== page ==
The Leica camera is the same outsider today that it was at the beginning of its existence more than 100 years ago, when German engineer Oskar Barnack created the prototype for what he called the Liliput in 1914. Film exposure was in its infancy then and only a few customers could afford a camera.
Today the Leica – short for “Leitz Camera” – is exotic again. A new exhibit at the C/O gallery Berlin called “Eyes Wide Open! 100 Years of Leica Photography,” is a highlight of the early fall exhibition season in Germany’s capital.
The only thing the photographs have in common is that they were all taken with a Leica. But in effect, they form a comprehensive history of photography as a mass medium. Photography has struggled against the advent of television and downsizing in the magazine world, evolving into a more subjective, auteur-driven genre.
Without the Leica, which fits easily in a jacket pocket, the transformation of the visible world into arresting images would be inconceivable. The Leica made it possible to photograph things with limited lighting – as the photographer Erich Salomon so masterfully accomplished at a time when diplomats still sat together at the League of Nations in Geneva in the 1920s wearing tails and starched collars. The small camera also allowed for an unbroken series of photos to be shot, one after the other until the 36 images on the roll were exposed, and as such was at the forefront of contemporary photography.
The glossy magazines from Munich or Berlin, then in the 1930s the Parisian “Vu,” featured the complex layout spreads from the likes of Walter Bosshard, the first professional photographer to work with Leica.
The comprehensive C/O Berlin exhibit, which runs through November 1, presents these magazines in showcases. Unlike in the early plate photography, 35 mm film was perfect for reproduction and therefore mass-media dissemination.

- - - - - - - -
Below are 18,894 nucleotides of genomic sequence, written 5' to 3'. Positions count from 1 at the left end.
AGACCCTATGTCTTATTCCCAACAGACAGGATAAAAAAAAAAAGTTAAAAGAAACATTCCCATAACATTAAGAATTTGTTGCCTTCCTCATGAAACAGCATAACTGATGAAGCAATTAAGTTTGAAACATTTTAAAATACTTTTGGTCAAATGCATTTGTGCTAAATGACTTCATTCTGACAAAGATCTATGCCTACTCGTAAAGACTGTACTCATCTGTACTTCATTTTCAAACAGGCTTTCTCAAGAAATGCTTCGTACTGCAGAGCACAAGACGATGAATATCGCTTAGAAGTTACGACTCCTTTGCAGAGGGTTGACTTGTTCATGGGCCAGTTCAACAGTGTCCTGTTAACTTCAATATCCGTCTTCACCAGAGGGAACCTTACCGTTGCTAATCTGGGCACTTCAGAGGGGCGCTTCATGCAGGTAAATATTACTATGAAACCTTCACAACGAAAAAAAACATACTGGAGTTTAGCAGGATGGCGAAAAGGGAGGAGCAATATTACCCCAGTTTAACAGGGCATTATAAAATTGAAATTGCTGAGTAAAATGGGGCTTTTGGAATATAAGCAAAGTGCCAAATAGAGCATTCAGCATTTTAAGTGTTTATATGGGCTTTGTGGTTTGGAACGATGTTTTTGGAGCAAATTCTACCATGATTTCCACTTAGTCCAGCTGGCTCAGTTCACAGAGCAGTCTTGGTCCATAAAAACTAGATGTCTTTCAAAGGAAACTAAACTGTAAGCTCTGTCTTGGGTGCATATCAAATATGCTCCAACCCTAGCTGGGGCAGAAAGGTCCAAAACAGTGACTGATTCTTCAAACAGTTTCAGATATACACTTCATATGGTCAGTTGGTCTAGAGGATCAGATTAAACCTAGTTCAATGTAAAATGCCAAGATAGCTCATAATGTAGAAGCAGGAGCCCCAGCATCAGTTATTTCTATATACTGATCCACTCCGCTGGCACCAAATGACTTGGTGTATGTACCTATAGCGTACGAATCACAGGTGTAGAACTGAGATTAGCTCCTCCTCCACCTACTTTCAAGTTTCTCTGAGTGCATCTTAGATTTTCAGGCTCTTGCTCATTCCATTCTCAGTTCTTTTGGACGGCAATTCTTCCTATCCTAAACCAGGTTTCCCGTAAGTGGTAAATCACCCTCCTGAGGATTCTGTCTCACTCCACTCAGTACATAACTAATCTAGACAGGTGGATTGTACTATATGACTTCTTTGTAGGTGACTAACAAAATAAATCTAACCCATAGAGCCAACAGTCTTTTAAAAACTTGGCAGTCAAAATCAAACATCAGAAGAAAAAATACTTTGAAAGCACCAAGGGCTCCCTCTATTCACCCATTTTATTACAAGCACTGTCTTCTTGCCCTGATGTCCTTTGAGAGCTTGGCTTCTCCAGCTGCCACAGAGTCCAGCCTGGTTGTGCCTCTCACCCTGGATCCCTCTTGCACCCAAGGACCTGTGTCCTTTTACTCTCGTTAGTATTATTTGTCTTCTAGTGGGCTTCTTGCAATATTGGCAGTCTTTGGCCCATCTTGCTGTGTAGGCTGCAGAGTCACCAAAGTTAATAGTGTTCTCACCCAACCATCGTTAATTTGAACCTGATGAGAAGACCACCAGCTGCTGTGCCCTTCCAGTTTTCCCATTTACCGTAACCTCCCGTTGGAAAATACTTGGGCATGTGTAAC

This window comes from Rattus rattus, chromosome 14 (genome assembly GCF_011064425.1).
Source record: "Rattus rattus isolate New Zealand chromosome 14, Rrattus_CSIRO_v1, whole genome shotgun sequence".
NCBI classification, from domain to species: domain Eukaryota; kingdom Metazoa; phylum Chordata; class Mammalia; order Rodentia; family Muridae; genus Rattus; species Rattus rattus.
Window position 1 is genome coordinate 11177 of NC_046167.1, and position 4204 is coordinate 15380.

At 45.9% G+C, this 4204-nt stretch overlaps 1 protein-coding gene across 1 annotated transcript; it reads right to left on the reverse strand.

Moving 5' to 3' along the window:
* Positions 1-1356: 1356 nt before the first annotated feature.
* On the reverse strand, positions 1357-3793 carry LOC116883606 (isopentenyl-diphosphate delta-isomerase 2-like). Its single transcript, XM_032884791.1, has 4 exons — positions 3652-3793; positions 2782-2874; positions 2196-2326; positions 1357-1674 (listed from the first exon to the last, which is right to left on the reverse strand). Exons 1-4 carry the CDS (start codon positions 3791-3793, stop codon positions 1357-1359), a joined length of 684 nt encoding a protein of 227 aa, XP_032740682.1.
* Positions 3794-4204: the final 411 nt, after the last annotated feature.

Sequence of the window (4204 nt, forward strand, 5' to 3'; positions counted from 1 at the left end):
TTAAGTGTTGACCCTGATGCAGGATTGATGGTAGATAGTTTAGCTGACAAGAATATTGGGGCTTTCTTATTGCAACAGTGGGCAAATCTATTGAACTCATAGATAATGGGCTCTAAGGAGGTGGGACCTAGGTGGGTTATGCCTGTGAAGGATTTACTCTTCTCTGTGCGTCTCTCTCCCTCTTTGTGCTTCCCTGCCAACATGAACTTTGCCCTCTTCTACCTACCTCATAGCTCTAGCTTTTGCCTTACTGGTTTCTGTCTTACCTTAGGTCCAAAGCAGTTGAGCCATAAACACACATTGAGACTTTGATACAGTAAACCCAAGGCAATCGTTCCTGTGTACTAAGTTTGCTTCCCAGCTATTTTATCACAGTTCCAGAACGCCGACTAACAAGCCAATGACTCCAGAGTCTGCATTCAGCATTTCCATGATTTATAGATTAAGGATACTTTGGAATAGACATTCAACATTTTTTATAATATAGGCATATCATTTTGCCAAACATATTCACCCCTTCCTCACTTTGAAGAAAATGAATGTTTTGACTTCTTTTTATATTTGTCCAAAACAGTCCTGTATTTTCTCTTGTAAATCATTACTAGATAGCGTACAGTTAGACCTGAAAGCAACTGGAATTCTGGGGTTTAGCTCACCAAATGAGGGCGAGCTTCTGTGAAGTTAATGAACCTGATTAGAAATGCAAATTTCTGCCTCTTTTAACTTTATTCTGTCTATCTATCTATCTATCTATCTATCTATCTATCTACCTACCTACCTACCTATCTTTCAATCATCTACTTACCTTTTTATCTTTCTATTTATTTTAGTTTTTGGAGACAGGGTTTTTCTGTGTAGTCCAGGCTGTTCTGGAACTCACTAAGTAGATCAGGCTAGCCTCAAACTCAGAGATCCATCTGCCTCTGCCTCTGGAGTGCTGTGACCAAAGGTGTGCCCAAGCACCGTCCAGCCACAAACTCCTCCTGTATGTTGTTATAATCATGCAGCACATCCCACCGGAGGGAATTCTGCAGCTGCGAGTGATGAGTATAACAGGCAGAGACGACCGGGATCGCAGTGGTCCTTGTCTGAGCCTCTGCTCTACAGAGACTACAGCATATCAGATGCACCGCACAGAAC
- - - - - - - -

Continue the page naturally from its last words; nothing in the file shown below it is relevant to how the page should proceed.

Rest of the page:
An important section is dedicated to the propaganda films of World War II. The magazine “Signal,” which was published in up to 20 languages, printed impressive color images from the photographers of the “Propaganda Company” (PK). Numerous names from the post-war Federal Republic of Germany are featured, including the work of war reporters Hanns Hubmann or Hilmar Pabel.
After the war, black-and-white photography experienced its second bloom in the form of “humanist photography,” for which the French photographers Henri Cartier-Bresson and Robert Doisneau are famous. Their themes were everyday life, people on the street, shots that were more random. That culminated in the “Family of Man,” exhibition from the MoMa in New York in 1955, which toured the world.
Spanish photography from the era of dictator Franco is one of the highlights of this exhibition of 400 pictures. The harsh Spanish light with its sharp shadows cannot be shown off better than with the assembled collection of snapshots in black and white in the exhibit.
The Leica epoch faced new challenges with the arrival of color photography. Arguably, the color photographs are not as striking as the conventional black and white ones. Photographers such as William Eggleston or Joel Meyerowitz stand out largely because they have an eye for color contrasts and dissonance. The abstraction achieved with black and white film is lost with the sensual fullness of the color image.
Rudi Meisel, who was born in 1949 and was a co-founder of the agency “Visum,” is one of those who held on to the Leica for his quiet observances. The exhibition dedicates a space to him on the top floor, showing his images taken in East and West Germany between 1977 and 1987, and conveying a strong sense of the divided Germany. The photos also showed the connections between the two sides behind the physical and political divisions. Mr. Meisel called his depiction of the parallel worlds simply “Countrymen.”
Video: The Leica exhibition was showing in Hamburg before coming to Berlin.
This article first appeared in Tagesspiegel daily newspaper. To contact the author: email@example.com